Do I need a Constant Torque Rated Drive or a Variable Torque Rated Drive?
Sometimes simply referred to as CT and VT.
This has to be the most ridiculous concept for a “drive”, because drives have no twisting ability, which is exactly what torque is. But what they are really referring to is the loading profile of the motor.
Variable Torque is probably the easiest to describe first. This means that the faster the motor spins, the more load the motor sees. Two applications fit this one perfectly, fans and pumps. The faster the fan spins the more amperage it takes to do so. These drives have very little overload built into them, typically 110 to 115%. Why so little overload capability? Well, that’s because it very rare that all of a sudden a fan gets overloaded.
Now onto Constant Torque drives. These are drives that see near constant loading throughout the speed range, but might see overloads on occasion. The drive has at least 150% overload rating for 1 minute and around 175% for 3 or more seconds. This means the drive keeps going with these types of overloads. Probably one of the best examples is a conveyor that is being loaded with dirt. Each time a new load of dirt gets dropped on the conveyor the motor sees this as a shock load, but has enough overload to keep going.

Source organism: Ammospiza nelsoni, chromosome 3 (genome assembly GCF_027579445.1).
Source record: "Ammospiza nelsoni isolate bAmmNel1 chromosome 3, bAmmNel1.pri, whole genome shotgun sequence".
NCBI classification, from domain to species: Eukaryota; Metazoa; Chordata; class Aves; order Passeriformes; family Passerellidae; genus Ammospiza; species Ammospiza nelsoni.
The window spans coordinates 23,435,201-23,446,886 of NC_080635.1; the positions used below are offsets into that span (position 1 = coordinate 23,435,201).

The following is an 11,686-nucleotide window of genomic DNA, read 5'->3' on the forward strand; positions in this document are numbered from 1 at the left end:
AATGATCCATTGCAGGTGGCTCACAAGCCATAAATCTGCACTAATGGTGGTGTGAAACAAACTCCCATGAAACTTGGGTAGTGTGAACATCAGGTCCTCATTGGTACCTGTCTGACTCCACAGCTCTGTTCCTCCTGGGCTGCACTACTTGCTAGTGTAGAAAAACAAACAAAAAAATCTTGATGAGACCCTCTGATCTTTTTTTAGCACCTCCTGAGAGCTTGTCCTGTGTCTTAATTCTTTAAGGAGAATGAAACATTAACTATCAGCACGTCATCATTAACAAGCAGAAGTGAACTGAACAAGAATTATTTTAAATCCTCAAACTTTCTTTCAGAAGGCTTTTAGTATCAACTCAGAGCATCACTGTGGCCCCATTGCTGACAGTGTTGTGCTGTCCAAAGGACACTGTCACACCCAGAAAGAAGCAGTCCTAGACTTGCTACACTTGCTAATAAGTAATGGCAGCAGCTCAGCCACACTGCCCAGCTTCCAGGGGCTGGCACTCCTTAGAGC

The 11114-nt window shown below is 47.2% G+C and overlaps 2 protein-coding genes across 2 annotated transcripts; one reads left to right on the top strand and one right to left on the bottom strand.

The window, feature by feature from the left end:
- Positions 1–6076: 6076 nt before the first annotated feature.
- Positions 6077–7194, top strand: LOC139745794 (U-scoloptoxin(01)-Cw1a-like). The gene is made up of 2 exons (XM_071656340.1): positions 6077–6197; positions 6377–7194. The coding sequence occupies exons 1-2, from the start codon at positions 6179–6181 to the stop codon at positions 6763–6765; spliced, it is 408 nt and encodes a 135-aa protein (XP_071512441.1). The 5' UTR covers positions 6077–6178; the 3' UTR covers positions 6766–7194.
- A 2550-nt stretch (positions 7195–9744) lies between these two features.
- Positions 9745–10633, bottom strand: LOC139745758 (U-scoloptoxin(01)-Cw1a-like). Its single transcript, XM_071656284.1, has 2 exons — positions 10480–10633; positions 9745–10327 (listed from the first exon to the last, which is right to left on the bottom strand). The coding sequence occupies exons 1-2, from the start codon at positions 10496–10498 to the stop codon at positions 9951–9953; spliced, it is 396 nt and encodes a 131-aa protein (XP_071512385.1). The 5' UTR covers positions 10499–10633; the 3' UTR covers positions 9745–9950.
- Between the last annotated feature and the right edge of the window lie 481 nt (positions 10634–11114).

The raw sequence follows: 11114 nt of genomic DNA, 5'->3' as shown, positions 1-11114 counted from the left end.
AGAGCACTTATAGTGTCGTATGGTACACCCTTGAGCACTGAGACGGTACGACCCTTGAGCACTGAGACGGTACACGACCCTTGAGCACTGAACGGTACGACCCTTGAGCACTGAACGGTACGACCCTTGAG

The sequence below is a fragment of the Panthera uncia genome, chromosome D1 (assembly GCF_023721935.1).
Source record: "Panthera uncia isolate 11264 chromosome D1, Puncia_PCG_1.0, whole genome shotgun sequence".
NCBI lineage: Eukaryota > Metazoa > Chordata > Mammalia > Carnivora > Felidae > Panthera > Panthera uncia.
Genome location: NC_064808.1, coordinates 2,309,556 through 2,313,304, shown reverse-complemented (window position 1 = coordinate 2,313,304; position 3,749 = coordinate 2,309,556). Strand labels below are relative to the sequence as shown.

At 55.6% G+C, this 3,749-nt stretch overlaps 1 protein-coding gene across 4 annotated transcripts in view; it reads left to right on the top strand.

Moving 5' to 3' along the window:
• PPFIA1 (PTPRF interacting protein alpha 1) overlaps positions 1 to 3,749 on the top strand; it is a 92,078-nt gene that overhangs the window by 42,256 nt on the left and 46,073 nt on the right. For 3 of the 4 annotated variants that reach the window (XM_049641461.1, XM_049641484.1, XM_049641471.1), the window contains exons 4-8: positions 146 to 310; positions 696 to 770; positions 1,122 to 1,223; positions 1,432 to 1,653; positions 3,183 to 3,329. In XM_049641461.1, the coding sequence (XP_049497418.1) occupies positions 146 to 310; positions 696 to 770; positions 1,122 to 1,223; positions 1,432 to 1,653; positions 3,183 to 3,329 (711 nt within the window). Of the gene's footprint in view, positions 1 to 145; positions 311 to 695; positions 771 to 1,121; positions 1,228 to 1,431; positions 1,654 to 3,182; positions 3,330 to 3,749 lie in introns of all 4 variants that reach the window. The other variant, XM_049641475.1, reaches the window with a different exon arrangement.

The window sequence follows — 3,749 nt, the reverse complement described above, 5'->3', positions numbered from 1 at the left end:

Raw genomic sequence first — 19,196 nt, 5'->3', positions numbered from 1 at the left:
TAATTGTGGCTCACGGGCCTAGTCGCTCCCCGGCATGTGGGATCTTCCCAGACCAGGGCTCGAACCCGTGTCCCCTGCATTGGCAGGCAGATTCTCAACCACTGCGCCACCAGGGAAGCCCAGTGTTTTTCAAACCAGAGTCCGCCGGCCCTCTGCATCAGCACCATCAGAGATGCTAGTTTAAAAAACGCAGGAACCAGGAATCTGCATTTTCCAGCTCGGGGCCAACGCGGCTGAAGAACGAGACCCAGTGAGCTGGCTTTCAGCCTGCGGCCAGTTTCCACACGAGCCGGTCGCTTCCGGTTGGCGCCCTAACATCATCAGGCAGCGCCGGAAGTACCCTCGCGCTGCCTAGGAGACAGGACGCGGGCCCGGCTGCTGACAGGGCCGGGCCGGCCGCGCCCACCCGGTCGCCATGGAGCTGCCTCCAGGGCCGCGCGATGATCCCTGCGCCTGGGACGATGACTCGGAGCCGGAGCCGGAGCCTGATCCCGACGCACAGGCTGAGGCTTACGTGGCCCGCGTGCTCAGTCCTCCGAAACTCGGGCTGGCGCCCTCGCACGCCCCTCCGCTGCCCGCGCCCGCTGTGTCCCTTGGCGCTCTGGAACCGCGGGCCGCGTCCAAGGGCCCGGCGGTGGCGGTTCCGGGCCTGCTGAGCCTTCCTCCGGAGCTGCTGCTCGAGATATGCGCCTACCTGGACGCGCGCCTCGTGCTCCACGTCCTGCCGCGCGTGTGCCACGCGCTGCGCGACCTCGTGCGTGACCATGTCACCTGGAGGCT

Drives are rated in HP for convenience, but in reality they are rated in amps and that’s what you need to make sure is covered. See the HP vs. Amps “Did You Know” article for more info.
Special thanks to National Power Quality and
Consulting for providing these Did You Know articles.
For electrical consulting needs, NPQC can be contacted at www.natpowerquality.com